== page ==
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Zen and the Art of Walking

In many religious traditions, walking is a spiritual practice. The reason traditions like Zen use walking as a form of spiritual practice, is that it can form a bridge between meditation and everyday life. Mindful walking is meditation in action. Like anything else, walking can be done either mindlessly or mindfully. It’s so easy to be mindless and drift away on thoughts and fantasies whilst living on autopilot.

Mindful walking can teach us to stay in the moment and taste our life as it unfolds.

We don’t need to be in retreat to practise mindful walking. Further down I’ll give some tips on how to transform a stroll into active meditation.

Here are some other benefits of mindful walking:

Walking keep us in touch with our body.

Are you in touch with your body? If you’re a very physical person, you won’t know that I’m talking about. But if you’re someone who lives mostly through their mind then maybe you are not in close touch with your body. Let me ask you some questions. Are you overweight? Is your body flabby? If the answer is ‘yes’, then you are not truly in touch with your body.

Walking helps us wake up to our body.

When we are in good communication with our body, we become sensitive to it’s needs, whether that’s good, restrained nutrition or regular exercise.

Walking quietens the agitated mind.

Some people have such an active mind that sitting still in meditation seems like torture to them. This is where walking as spiritual practice can help. When we walk mindfully, the mind comes to rest naturally and easily.

Walking helps to integrate what seems to difficult to accept.

I think there are times in life when it’s difficult to focus and be still. For example, there are times of crisis when we feel overwhelmed and agitated. Mindful walking is a great antidote to agitation and despair.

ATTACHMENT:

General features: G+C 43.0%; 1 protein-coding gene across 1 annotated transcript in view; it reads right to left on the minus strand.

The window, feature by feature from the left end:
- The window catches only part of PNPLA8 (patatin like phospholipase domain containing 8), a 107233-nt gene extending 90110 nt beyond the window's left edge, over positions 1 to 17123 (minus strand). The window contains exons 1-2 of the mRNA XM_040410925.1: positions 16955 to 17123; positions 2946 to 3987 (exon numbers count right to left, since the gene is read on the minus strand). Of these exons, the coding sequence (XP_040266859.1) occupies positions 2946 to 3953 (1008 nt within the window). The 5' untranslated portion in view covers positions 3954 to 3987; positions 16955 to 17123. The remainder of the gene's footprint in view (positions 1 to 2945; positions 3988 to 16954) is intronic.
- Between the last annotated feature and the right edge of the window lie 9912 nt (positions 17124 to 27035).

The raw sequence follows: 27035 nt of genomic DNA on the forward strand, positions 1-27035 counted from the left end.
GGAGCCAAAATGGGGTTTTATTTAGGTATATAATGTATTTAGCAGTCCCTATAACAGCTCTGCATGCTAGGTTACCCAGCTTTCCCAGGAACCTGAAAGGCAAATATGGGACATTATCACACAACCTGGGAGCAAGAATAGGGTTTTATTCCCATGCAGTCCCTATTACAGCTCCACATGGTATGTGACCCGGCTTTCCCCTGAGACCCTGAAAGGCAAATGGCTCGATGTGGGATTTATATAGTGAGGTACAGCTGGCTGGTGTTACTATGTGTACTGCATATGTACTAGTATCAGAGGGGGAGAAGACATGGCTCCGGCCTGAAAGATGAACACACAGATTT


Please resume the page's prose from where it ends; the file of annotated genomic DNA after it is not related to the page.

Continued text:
Walking lifts your spirits.

Many people suffer from low spirits or depression in its many forms. In my experience, meditation can sometimes lead to problems if someone is deeply depressed. The reason for this is that a depressed person is focussed within and withdraws from the world. Meditation – especially if done with closed eyes – can sometimes make this worse.

That’s why I recommend walking meditation if you feel down. A brisk mindful walk lifts one’s spirits.

Walking fosters good health.

I think of good health as well-being that includes the body, mind, and spirit. Walking is one of the best – and free – medicines!

We breathe more deeply when we walk

Heart and lungs are exercised

Limbs are strengthened

The mind comes to rest.

The spirit lifts and the soul is nourished.

Here are some tips on how to use walking as meditation

Walk at a medium pace

Keep you head up and look around

Focus on sights, body sensations, and sounds

Touch fore-finger and thumb together to remind you to be mindful

Coordinate breath and steps

Let the earth carry you

The walk doesn’t have to be long. Start with just 10 minutes. If you do that every day, you will notice a difference in your overall feeling of well-being.